As Henry was already overwrought by the demands of his wife, and his accident which caused him a leg injury and lameness that he had to contend with for the rest of his life, Anne's miscarriage and her general unpopularity, made him believe he had been 'seduced by witchcraft'.
Even as early as the year 1534, Henry had been confiding with Cromwell and Cranmer over the matter, seeking advice on how best he could get rid of Anne, and avoid the return of Catherine.

Incredibly the Boleyn family, aware of Henry's marital deception, and concerned about losing the considerable fortune that Anne had brought them, introduced to court an attractive cousin of Anne's, Madge Shelton. Henry lost no time in taking her for his mistress. Anne was furious and even more vindictive. She was cruel towards Princess Mary whom she treated as a 'cursed bastard', even suggesting that she be poisoned.

Neglected by Henry, she began to look elsewhere, no doubt also with the aim to seek vengeance. There was a considerable courtly flutter of male interest, and Anne still hoped for the son who would change everything. She began another pregnancy in 1536.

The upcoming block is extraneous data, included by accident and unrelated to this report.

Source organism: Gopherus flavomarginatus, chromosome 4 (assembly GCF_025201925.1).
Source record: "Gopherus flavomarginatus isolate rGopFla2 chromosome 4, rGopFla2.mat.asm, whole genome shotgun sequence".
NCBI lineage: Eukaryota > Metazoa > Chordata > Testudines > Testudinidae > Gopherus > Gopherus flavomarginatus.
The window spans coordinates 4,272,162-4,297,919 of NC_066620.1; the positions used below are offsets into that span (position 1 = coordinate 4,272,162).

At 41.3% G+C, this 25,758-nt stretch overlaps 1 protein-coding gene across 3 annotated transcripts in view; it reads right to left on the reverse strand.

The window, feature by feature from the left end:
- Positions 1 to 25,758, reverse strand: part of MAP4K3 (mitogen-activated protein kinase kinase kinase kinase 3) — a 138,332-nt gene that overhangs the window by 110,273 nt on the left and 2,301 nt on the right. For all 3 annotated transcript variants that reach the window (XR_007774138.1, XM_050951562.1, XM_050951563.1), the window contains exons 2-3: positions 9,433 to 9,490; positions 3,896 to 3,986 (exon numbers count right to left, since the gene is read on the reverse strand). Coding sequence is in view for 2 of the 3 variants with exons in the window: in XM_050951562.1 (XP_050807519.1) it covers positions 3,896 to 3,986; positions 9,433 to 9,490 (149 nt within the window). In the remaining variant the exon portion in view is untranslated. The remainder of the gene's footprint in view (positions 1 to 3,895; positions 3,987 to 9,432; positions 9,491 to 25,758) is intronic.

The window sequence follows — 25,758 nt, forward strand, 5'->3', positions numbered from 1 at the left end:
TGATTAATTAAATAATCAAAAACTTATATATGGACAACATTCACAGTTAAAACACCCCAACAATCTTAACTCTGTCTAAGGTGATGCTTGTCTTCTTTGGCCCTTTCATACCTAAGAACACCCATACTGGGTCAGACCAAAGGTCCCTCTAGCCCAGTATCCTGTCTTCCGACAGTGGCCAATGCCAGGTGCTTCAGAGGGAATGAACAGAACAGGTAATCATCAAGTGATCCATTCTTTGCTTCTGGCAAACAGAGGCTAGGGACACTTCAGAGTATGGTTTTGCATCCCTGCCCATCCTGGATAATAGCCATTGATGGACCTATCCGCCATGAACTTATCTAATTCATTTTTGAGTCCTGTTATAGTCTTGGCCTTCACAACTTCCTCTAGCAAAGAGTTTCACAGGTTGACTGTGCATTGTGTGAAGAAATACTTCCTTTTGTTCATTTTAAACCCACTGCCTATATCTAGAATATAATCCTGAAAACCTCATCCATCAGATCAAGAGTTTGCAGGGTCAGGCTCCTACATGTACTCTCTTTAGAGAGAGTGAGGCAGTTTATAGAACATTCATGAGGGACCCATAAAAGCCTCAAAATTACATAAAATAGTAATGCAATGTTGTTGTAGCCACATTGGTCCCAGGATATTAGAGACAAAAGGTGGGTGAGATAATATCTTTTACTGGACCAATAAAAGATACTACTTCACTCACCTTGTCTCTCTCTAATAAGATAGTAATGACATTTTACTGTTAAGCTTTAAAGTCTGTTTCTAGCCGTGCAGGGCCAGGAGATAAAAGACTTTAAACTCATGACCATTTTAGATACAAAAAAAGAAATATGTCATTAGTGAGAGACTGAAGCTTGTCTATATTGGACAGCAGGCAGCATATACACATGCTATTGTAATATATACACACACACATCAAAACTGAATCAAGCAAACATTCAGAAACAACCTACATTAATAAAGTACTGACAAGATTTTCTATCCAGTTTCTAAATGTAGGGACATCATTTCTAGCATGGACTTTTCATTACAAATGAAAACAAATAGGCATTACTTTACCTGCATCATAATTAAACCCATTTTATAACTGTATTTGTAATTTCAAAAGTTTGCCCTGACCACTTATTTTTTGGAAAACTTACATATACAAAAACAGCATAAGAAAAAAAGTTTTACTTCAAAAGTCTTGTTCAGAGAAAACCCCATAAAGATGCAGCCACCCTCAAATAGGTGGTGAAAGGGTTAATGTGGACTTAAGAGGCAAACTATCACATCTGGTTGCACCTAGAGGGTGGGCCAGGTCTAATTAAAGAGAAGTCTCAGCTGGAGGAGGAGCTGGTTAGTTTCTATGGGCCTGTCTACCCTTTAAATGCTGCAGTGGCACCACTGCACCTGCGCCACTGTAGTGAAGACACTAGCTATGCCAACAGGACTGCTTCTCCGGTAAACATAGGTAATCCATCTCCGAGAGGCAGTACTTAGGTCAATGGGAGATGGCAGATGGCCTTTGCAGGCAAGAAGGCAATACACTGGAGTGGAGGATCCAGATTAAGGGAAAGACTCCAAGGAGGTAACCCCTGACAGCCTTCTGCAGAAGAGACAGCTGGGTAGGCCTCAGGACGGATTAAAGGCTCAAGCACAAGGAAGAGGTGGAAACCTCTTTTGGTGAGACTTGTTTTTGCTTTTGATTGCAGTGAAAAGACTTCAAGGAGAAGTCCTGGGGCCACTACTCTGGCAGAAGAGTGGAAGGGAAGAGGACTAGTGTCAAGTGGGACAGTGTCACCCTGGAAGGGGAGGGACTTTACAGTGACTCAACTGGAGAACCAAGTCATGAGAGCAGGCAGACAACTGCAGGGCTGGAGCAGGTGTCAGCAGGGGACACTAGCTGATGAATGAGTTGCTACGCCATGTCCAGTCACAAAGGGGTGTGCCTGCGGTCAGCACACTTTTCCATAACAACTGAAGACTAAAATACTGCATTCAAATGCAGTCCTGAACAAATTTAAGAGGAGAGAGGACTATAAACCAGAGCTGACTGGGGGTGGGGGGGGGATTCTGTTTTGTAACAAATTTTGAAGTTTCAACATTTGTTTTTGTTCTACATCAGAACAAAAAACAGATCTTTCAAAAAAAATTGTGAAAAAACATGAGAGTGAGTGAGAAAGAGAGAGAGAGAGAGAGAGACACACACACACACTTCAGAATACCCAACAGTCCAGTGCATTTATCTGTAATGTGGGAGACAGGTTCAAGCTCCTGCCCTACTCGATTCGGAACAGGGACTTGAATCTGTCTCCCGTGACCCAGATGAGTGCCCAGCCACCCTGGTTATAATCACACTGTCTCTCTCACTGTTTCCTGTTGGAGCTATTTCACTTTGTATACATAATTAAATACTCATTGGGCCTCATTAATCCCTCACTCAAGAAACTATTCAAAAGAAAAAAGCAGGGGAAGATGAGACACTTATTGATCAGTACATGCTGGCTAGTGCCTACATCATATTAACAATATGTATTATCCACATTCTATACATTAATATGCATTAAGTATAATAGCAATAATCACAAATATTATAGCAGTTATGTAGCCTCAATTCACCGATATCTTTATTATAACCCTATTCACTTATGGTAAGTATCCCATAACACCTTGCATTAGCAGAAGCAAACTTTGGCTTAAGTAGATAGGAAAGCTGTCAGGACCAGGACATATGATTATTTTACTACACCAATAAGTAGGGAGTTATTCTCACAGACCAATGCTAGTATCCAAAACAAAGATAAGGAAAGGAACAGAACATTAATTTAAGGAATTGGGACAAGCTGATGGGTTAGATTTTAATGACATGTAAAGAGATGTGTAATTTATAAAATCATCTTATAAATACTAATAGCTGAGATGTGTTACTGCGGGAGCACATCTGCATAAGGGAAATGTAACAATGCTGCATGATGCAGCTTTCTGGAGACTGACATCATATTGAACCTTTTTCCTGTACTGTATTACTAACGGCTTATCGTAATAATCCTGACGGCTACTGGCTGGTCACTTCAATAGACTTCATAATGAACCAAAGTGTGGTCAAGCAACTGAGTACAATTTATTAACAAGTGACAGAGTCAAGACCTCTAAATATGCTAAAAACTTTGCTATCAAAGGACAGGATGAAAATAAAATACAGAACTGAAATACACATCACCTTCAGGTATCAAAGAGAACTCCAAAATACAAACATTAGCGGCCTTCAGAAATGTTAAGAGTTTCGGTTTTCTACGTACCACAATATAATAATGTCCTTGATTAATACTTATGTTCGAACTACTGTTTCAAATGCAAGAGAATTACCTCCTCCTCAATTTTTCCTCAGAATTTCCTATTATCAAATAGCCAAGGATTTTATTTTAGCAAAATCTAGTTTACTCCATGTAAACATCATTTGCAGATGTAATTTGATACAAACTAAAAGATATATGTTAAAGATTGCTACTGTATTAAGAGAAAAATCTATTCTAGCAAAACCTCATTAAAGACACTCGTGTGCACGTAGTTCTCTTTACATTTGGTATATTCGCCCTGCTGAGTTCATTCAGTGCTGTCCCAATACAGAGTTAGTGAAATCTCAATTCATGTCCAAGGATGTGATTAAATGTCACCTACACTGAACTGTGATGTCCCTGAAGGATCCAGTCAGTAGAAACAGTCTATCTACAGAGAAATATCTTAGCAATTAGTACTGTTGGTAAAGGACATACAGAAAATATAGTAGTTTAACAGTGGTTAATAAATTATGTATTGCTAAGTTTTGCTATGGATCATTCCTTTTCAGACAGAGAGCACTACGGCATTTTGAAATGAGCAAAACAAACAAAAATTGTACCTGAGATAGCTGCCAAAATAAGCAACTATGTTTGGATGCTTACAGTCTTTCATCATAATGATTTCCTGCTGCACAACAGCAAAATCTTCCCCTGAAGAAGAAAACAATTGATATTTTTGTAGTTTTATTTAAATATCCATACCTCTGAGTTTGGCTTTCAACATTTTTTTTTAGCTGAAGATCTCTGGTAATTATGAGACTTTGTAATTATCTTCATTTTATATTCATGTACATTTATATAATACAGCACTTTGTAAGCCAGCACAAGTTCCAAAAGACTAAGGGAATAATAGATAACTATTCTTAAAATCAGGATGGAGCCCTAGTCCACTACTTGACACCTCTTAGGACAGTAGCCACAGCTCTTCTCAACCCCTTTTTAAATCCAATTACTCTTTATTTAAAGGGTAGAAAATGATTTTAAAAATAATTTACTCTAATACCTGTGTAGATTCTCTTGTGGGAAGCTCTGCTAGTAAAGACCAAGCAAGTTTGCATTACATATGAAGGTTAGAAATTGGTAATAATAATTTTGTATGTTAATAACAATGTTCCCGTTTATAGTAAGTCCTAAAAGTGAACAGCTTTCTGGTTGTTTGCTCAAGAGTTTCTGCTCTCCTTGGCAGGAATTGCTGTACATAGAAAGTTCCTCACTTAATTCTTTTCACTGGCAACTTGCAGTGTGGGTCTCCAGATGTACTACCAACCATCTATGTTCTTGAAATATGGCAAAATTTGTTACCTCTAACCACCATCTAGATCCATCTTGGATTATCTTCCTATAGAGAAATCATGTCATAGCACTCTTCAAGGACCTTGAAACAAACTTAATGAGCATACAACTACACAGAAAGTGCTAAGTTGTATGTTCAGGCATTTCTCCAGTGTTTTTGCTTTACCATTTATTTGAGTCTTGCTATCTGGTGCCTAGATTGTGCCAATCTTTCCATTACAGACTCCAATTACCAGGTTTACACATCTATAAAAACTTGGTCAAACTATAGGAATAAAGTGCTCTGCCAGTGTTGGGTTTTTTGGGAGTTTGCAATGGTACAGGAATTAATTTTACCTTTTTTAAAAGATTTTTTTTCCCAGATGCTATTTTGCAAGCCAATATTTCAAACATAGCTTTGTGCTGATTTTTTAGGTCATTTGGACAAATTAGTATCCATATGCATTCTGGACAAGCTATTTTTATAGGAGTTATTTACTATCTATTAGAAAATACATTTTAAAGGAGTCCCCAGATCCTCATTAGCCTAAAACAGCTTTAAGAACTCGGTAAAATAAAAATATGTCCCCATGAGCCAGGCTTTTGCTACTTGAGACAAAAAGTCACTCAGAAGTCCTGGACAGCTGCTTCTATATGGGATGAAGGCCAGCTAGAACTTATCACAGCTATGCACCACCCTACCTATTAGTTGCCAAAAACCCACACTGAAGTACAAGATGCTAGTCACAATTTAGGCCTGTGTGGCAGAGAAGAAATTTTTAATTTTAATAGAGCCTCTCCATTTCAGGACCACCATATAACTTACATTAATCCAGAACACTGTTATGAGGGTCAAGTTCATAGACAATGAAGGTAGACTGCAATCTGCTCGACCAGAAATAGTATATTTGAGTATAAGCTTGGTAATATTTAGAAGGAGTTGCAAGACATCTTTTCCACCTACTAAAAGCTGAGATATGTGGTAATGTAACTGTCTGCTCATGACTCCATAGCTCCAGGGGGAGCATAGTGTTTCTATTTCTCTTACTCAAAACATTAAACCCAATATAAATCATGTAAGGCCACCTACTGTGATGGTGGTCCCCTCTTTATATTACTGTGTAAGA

At about the same time Henry visited Wolf Hall in Wiltshire where he met the fair, 25 year old daughter of the house, Jane Seymour. Her father, Wiltshire Knight, Sir John Seymour, had served under the king in France, in 1513. He was also present at the Field of the Cloth of Gold. Her mother was a Wentworth descendant of Edward III.
All the king's troubles, and even Madge, were there and then forgotten, for Henry VIII had fallen in love once more.

Henry VIII . part V 
Henry VIII . part III

Text © Mirino. Sources include- 'Henry VIII and his Court' by Neville Williams, 'The lives of the Kings & Queens of England' edited by Antonia Fraser. With many thanks. Top portrait of Henry VIII and preliminary portrait drawing of Thomas More by Holbein the Younger.  With thanks also to Wikimedia Commons.        May, 2013